The congregation of First Methodist Church had long prided themselves on their welcoming atmosphere. Its letterhead proudly proclaimed that it was “famed for friendliness”, and its church bulletin urged visitors to feel “welcome to worship with us” and to “spend a few moments at the close of the service in greeting. At this time the Pastor and Members of the Church will be glad to know any strangers who are here.”
Church leaders and congregants were also proud of its deep historical roots. The church’s origins reach back to just after the French and Indian War. In 1766 British army captain Thomas Webb, an enthusiastic convert, began to hold informal Methodist services in his home. By 1791, Albany Methodists had a church of their own at the corner of Orange and N. Pearl streets. In 1883, the congregation purchased the former First Presbyterian Church on the corner of Hudson and Philip streets and would worship at that location until the State demolished it for the South Mall in 1963.
By 1950, the congregation’s welcoming attitude was increasingly tested as the population around the church changed. At the turn of the twentieth century, Albany’s Protestant elite had started moving out of their elegant downtown rowhouses. First Methodist’s congregation shrank. By mid-century, the area had become predominantly working-class Catholic and was home to an increasing number of African Americans from the south.
In response to these demographic changes, the Methodist Church asked Frederick A. Shippey of the Board of Missions to conduct a “Religious Census of Downtown Albany.” The goal was to assess First Methodist’s continued viability in its current location. Shippey found that the church’s immediate neighborhood offered limited opportunities for growth. Catholics outnumbered Protestants four to one, making the area “overchurched” with Catholic parishes. But many of the Protestants were recently arrived African Americans. Outreach to them might be an “opportunity” for the rejuvenation of First Methodist.
After Shippey’s 1949 survey, the church’s finances and attendance worsened. In early 1953, the board asked for help to meet a $1,600 shortfall. They warned that “sacrificial giving may be necessary” to meet the church’s financial needs. Attendance at services and Sunday School also dropped. By 1957, the director of the Sunday School pronounced himself “very much concerned” about low attendance.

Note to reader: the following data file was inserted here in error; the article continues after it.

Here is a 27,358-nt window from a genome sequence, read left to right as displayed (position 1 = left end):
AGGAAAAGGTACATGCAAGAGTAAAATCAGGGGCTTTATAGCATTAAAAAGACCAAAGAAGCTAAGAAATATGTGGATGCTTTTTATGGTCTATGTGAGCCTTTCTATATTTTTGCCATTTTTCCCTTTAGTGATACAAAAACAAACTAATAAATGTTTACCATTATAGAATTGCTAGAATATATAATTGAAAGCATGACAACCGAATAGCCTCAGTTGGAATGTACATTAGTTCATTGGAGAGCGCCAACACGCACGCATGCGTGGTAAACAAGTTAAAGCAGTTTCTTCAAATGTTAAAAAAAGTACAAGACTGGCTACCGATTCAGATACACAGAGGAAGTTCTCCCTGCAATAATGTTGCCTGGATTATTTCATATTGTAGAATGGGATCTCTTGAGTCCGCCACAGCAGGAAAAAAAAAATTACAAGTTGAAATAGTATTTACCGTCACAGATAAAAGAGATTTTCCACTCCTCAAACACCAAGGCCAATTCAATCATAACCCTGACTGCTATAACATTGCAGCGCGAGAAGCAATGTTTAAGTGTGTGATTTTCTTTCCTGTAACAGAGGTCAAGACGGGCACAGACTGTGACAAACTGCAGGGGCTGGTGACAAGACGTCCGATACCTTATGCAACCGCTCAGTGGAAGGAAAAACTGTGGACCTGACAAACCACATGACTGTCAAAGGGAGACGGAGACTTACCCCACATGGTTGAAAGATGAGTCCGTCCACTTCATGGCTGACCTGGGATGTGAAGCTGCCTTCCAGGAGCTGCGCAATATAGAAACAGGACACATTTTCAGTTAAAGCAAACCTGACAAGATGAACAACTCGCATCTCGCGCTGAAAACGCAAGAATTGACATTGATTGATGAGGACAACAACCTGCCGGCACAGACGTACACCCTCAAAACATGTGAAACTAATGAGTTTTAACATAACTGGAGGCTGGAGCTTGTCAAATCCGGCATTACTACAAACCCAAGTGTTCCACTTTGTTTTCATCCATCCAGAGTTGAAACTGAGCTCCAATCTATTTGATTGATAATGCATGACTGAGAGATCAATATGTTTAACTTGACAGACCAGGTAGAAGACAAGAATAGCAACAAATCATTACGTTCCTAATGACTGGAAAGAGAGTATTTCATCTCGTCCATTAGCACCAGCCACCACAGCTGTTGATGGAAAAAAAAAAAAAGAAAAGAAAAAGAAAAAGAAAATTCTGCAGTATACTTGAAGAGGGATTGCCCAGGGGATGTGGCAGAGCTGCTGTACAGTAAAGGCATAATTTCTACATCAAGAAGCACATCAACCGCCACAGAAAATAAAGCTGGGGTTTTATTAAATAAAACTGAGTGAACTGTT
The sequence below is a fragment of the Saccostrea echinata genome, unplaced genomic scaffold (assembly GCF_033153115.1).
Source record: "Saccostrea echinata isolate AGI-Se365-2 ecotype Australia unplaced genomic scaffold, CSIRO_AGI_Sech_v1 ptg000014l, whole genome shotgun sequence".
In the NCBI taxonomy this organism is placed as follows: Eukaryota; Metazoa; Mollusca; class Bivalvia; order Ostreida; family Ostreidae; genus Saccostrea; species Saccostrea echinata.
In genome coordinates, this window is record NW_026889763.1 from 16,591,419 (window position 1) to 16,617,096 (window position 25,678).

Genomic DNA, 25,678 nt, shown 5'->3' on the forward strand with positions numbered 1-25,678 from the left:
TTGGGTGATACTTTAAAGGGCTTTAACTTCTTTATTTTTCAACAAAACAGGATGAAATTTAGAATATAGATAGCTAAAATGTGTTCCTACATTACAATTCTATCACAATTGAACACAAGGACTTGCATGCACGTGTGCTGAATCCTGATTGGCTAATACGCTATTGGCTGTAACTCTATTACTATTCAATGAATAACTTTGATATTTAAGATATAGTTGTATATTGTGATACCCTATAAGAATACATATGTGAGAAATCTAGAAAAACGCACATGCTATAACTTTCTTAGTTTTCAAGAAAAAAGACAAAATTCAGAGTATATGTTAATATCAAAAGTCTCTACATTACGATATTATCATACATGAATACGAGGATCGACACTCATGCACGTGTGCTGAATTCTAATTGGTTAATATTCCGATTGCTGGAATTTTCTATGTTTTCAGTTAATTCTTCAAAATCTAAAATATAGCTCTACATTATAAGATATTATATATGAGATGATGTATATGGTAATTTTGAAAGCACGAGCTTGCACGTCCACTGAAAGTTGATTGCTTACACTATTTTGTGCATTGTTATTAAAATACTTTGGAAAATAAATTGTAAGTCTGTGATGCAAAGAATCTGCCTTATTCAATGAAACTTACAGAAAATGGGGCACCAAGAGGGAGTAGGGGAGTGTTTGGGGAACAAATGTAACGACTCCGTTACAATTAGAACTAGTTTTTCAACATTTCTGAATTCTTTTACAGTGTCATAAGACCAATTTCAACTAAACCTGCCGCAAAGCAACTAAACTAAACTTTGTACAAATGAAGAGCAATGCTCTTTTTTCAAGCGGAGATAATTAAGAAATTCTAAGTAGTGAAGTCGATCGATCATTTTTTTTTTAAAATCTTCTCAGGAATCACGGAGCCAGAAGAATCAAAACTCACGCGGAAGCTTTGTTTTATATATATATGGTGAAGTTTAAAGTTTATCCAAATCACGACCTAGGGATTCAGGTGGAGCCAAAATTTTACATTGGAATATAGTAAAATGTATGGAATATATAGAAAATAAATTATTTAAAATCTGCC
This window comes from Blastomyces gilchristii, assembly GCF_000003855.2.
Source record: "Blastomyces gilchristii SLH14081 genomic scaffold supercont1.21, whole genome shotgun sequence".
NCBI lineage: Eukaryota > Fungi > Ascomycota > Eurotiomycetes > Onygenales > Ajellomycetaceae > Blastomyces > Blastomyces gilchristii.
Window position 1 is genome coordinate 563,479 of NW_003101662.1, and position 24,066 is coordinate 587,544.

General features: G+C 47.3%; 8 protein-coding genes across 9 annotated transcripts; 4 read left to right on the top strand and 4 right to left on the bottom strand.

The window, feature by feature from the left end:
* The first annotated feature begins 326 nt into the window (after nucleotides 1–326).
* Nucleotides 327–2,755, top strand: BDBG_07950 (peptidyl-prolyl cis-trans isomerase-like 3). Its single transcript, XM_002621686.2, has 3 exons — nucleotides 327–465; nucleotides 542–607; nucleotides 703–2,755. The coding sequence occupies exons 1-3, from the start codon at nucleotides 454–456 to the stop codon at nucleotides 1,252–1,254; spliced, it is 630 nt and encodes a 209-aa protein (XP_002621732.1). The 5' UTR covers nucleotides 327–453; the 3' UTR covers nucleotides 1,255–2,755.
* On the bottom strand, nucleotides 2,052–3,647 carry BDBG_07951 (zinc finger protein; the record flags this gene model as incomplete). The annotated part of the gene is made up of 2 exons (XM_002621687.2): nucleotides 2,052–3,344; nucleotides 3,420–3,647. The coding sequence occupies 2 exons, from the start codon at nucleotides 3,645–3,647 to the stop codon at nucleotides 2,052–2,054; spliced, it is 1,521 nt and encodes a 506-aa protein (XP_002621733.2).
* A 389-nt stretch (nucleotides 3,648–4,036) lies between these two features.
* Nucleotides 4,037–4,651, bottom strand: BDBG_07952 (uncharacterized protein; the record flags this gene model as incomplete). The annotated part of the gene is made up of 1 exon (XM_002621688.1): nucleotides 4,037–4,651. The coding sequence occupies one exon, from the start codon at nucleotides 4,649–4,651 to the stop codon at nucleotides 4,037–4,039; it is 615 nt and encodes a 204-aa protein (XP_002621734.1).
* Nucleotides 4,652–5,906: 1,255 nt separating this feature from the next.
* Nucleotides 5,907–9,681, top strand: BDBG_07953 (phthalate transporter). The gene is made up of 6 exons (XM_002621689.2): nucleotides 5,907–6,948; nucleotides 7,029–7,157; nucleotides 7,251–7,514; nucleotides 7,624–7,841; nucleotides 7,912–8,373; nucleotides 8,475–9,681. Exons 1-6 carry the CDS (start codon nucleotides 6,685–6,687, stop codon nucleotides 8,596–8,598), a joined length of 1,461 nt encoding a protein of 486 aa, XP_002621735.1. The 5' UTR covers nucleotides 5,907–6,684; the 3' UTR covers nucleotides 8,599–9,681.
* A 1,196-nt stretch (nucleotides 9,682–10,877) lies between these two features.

Trustees called a meeting of all 320 congregants for the evening of June 16, 1958 to determine the church’s future. Although only 49 showed up, a spirited discussion took place. Trustee Nathan Kullman said that church members had thoroughly canvassed the neighborhood to no avail, because the area was “predominantly Catholic.” Walter Lane agreed that “the location of the church” was the reason for its declining numbers. His wife added that church leaders “have worked and worked… What we need is a large group of young people with a lot of enthusiasm, but where will we get them?” An unnamed congregant asked, “Don’t you feel sorry for any minister coming in here?”
One possibility discussed at that meeting was to transform the very nature of the church—to become a missionary institution that would minister to the everyday needs of the area’s residents. Implementing this plan would depend on the congregation’s willingness to welcome African Americans as well as, in the words of an unidentified congregant, hiring a “good live-wire” for a minister, along with a social worker.